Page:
Aviation and the Environment:

FAA's Role in Major Airport Noise Programs

RCED-00-98: Published: Apr 28, 2000. Publicly Released: May 15, 2000.

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John H. Anderson, Jr
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Office of Public Affairs
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Pursuant to a congressional request, GAO provided information on airport-related noise, focusing on the: (1) types of projects that are eligible for federally authorized funding to reduce airport-related noise or mitigate its effects; (2) differences in the major methods for measuring the impact of airport-related noise; (3) Federal Aviation Administration's (FAA) noise standards for civil subsonic turbojets and the reasons some of those aircraft are not required to comply with these or earlier standards; and (4) status of FAA's Land Use Planning Initiative and the major issues the initiative has raised about how best to address airport-related noise.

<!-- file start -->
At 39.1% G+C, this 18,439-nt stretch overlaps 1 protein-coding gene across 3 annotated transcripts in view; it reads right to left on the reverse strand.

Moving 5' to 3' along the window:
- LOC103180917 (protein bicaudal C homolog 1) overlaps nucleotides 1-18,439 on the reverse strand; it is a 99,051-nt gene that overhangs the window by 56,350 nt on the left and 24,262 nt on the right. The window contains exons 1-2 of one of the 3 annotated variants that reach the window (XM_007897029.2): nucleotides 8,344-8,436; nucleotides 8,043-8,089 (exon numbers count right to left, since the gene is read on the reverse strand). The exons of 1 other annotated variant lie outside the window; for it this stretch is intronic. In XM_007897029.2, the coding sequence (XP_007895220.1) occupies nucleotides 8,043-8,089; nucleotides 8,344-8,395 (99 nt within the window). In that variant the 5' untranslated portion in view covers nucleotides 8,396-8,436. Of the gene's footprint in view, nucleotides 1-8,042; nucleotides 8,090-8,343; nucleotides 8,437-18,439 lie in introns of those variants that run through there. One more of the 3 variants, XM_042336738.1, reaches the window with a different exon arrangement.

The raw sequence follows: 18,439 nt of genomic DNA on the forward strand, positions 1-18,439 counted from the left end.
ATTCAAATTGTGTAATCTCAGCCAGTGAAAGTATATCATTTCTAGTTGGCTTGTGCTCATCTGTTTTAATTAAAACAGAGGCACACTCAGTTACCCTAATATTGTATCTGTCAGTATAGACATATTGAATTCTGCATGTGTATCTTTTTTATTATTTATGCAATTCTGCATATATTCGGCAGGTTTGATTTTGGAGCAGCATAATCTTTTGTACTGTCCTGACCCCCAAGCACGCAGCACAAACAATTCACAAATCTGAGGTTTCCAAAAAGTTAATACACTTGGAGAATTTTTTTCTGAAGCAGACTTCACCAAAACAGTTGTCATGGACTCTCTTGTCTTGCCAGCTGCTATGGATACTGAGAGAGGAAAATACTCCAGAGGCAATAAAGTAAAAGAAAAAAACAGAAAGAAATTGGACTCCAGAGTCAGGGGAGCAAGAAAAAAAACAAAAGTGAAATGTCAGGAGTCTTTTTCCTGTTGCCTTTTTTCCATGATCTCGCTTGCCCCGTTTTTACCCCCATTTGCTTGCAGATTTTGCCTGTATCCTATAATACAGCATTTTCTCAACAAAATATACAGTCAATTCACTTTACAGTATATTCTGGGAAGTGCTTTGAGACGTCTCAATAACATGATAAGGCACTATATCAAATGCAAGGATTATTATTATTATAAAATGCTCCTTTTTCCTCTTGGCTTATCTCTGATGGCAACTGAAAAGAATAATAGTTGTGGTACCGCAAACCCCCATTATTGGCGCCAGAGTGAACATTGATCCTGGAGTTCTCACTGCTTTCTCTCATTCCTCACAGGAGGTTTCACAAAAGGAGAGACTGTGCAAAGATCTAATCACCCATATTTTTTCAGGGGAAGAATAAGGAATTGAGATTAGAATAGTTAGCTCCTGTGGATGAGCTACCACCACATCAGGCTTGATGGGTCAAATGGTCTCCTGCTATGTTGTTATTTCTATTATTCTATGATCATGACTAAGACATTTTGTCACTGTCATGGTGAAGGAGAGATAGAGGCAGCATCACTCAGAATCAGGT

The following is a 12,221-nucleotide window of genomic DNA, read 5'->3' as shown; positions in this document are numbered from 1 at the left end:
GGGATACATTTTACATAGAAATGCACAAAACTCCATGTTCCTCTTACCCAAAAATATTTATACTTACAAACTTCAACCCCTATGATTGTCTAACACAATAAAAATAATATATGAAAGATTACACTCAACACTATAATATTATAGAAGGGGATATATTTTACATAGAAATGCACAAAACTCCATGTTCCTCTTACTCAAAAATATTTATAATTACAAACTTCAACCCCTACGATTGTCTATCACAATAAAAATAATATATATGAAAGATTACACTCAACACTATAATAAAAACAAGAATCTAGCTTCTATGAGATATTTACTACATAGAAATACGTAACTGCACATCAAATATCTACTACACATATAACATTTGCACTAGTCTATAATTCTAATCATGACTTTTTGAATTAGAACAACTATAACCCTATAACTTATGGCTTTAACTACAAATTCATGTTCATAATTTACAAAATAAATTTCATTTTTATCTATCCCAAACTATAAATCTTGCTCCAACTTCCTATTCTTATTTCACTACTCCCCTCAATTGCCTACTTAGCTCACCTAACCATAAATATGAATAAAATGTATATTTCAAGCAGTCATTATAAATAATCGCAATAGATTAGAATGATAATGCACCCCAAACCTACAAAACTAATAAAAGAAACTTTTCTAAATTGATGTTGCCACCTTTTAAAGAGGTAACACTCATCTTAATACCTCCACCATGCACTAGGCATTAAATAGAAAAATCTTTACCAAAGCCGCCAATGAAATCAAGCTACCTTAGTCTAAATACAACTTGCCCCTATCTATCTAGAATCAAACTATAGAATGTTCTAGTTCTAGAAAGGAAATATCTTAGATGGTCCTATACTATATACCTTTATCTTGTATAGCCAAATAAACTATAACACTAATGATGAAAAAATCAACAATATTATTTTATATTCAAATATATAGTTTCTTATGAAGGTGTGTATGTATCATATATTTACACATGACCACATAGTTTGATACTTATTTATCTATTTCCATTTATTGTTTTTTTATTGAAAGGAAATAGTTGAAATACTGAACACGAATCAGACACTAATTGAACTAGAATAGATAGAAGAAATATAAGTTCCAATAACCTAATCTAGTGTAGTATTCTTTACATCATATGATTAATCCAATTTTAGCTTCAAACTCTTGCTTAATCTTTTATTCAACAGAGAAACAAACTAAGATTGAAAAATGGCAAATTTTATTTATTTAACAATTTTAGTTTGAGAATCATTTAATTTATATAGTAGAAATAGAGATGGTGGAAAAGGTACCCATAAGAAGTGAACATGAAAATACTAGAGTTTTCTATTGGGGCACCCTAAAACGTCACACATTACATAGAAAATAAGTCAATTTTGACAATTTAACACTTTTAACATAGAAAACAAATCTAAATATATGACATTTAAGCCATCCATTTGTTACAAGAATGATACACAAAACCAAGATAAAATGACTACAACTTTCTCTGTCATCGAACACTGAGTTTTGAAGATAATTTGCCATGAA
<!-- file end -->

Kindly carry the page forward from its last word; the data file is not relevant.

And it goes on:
GAO noted that: (1) most projects that reduce airport-related noise or mitigate its impact are eligible for federally authorized funding; (2) to be considered for funding under the Airport Improvement Program (AIP), a project must be part of a FAA-approved noise compatibility program; (3) in selecting which noise-related projects to fund, FAA gives priority to projects affecting communities exposed to noise levels of 65 decibels or higher, as determined by FAA's chosen measurement method; (4) in contrast to projects funded by AIP, projects funded by the Passenger Facility Charge program do not have to be part of a noise compatibility program; (5) since the programs began, 75 percent of the grants and over 50 percent of the passenger fees approved for noise-related projects have been used to acquire land and soundproof homes and other buildings; (6) the three principal methods for measuring community exposure are mathematical calculations that differ in the impact each places on noise from flights that occur during different times of the day: (a) one method treats the impact of all flights equally whenever they occur; (b) the second method differs from the first by assigning greater impact to the noise from each flight that occurs during the nighttime than to flights that occur during other times; and (c) the third method assigns additional impact to evening flights as well as nighttime flights; (7) noise standards for regulating aircraft noise from civil subsonic turbojets are generally based on an aircraft's weight and number of engines; (8) the heavier the aircraft and the greater the number of engines, the more noise the aircraft is allowed to generate and still comply with the required noise limits; (9) the newest set of standards--stage 3 standards--apply to all aircraft weighing more than 75,000 pounds and to newly manufactured aircraft weighing 75,000 pounds or less; (10) these lighter aircraft did not have to be retired under earlier noise standards because FAA concluded that it was questionable whether the technology existed to modify those aircraft in a cost-effective manner; (11) under its Initiative, FAA announced five short-term actions in May 1999 designed primarily to provide information that state and local governments can use to improve the compatibility of land uses near airports; and (12) based on comments provided by the aviation sector and the general public, there are four principal areas of concern associated with the Initiative.

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